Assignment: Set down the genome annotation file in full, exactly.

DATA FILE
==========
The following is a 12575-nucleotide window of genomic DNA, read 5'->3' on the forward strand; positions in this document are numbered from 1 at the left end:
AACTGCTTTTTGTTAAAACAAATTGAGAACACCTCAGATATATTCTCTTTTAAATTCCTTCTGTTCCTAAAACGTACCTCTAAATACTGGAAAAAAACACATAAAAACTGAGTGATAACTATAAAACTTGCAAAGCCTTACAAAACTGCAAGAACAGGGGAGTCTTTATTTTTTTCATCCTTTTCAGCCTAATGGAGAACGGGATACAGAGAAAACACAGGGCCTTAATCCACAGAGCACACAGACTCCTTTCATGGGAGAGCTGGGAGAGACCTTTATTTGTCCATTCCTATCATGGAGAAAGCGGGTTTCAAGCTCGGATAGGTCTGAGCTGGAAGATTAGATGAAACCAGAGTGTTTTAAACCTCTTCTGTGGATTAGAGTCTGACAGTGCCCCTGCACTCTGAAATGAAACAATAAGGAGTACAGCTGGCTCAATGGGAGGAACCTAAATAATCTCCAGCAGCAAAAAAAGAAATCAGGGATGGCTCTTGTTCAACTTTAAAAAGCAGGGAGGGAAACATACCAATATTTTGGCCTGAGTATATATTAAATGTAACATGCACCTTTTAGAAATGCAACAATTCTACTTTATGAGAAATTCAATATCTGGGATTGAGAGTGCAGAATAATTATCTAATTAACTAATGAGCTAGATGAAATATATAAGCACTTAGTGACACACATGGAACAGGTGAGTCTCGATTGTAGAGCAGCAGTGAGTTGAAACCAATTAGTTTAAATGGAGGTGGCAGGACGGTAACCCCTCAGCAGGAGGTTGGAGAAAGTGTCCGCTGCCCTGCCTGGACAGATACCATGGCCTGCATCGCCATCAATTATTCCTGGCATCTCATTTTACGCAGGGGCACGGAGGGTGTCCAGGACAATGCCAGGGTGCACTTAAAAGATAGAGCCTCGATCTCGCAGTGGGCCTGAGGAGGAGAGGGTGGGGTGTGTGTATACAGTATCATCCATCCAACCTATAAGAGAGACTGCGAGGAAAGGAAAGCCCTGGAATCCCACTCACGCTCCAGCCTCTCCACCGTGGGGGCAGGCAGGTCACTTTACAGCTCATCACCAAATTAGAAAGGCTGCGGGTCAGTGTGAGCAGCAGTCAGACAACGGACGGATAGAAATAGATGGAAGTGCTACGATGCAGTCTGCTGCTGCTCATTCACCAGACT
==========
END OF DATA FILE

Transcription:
The following is a 12575-nucleotide window of genomic DNA, read 5'->3' on the forward strand; positions in this document are numbered from 1 at the left end:
AACTGCTTTTTGTTAAAACAAATTGAGAACACCTCAGATATATTCTCTTTTAAATTCCTTCTGTTCCTAAAACGTACCTCTAAATACTGGAAAAAAACACATAAAAACTGAGTGATAACTATAAAACTTGCAAAGCCTTACAAAACTGCAAGAACAGGGGAGTCTTTATTTTTTTCATCCTTTTCAGCCTAATGGAGAACGGGATACAGAGAAAACACAGGGCCTTAATCCACAGAGCACACAGACTCCTTTCATGGGAGAGCTGGGAGAGACCTTTATTTGTCCATTCCTATCATGGAGAAAGCGGGTTTCAAGCTCGGATAGGTCTGAGCTGGAAGATTAGATGAAACCAGAGTGTTTTAAACCTCTTCTGTGGATTAGAGTCTGACAGTGCCCCTGCACTCTGAAATGAAACAATAAGGAGTACAGCTGGCTCAATGGGAGGAACCTAAATAATCTCCAGCAGCAAAAAAAGAAATCAGGGATGGCTCTTGTTCAACTTTAAAAAGCAGGGAGGGAAACATACCAATATTTTGGCCTGAGTATATATTAAATGTAACATGCACCTTTTAGAAATGCAACAATTCTACTTTATGAGAAATTCAATATCTGGGATTGAGAGTGCAGAATAATTATCTAATTAACTAATGAGCTAGATGAAATATATAAGCACTTAGTGACACACATGGAACAGGTGAGTCTCGATTGTAGAGCAGCAGTGAGTTGAAACCAATTAGTTTAAATGGAGGTGGCAGGACGGTAACCCCTCAGCAGGAGGTTGGAGAAAGTGTCCGCTGCCCTGCCTGGACAGATACCATGGCCTGCATCGCCATCAATTATTCCTGGCATCTCATTTTACGCAGGGGCACGGAGGGTGTCCAGGACAATGCCAGGGTGCACTTAAAAGATAGAGCCTCGATCTCGCAGTGGGCCTGAGGAGGAGAGGGTGGGGTGTGTGTATACAGTATCATCCATCCAACCTATAAGAGAGACTGCGAGGAAAGGAAAGCCCTGGAATCCCACTCACGCTCCAGCCTCTCCACCGTGGGGGCAGGCAGGTCACTTTACAGCTCATCACCAAATTAGAAAGGCTGCGGGTCAGTGTGAGCAGCAGTCAGACAACGGACGGATAGAAATAGATGGAAGTGCTACGATGCAGTCTGCTGCTGCTCATTCACCAGACT